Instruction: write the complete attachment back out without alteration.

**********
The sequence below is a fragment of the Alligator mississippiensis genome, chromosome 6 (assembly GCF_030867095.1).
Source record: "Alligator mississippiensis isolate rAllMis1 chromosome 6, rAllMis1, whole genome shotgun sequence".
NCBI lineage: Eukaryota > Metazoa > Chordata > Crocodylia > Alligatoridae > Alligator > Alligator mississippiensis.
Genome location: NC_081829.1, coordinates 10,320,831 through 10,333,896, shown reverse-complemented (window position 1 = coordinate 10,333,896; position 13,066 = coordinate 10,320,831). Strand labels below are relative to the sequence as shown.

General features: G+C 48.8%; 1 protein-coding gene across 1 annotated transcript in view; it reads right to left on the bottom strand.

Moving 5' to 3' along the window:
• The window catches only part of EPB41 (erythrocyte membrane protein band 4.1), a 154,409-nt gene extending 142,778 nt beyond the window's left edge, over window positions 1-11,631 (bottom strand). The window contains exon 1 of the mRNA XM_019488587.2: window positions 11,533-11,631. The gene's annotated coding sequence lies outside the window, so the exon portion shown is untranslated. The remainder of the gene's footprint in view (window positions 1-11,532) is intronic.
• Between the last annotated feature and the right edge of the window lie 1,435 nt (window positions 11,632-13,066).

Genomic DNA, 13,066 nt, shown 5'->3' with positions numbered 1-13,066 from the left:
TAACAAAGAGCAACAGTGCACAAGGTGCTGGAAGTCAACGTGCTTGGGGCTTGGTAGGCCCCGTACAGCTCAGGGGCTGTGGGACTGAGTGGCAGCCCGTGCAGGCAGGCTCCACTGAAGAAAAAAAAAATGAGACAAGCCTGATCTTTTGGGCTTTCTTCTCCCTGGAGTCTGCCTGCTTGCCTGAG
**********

The sequence below is a fragment of the Alligator mississippiensis genome, chromosome 6 (assembly GCF_030867095.1).
Source record: "Alligator mississippiensis isolate rAllMis1 chromosome 6, rAllMis1, whole genome shotgun sequence".
NCBI lineage: Eukaryota > Metazoa > Chordata > Crocodylia > Alligatoridae > Alligator > Alligator mississippiensis.
Genome location: NC_081829.1, coordinates 10,320,831 through 10,333,896, shown reverse-complemented (window position 1 = coordinate 10,333,896; position 13,066 = coordinate 10,320,831). Strand labels below are relative to the sequence as shown.

General features: G+C 48.8%; 1 protein-coding gene across 1 annotated transcript in view; it reads right to left on the bottom strand.

Moving 5' to 3' along the window:
• The window catches only part of EPB41 (erythrocyte membrane protein band 4.1), a 154,409-nt gene extending 142,778 nt beyond the window's left edge, over window positions 1-11,631 (bottom strand). The window contains exon 1 of the mRNA XM_019488587.2: window positions 11,533-11,631. The gene's annotated coding sequence lies outside the window, so the exon portion shown is untranslated. The remainder of the gene's footprint in view (window positions 1-11,532) is intronic.
• Between the last annotated feature and the right edge of the window lie 1,435 nt (window positions 11,632-13,066).

Genomic DNA, 13,066 nt, shown 5'->3' with positions numbered 1-13,066 from the left:
TAACAAAGAGCAACAGTGCACAAGGTGCTGGAAGTCAACGTGCTTGGGGCTTGGTAGGCCCCGTACAGCTCAGGGGCTGTGGGACTGAGTGGCAGCCCGTGCAGGCAGGCTCCACTGAAGAAAAAAAAAATGAGACAAGCCTGATCTTTTGGGCTTTCTTCTCCCTGGAGTCTGCCTGCTTGCCTGAG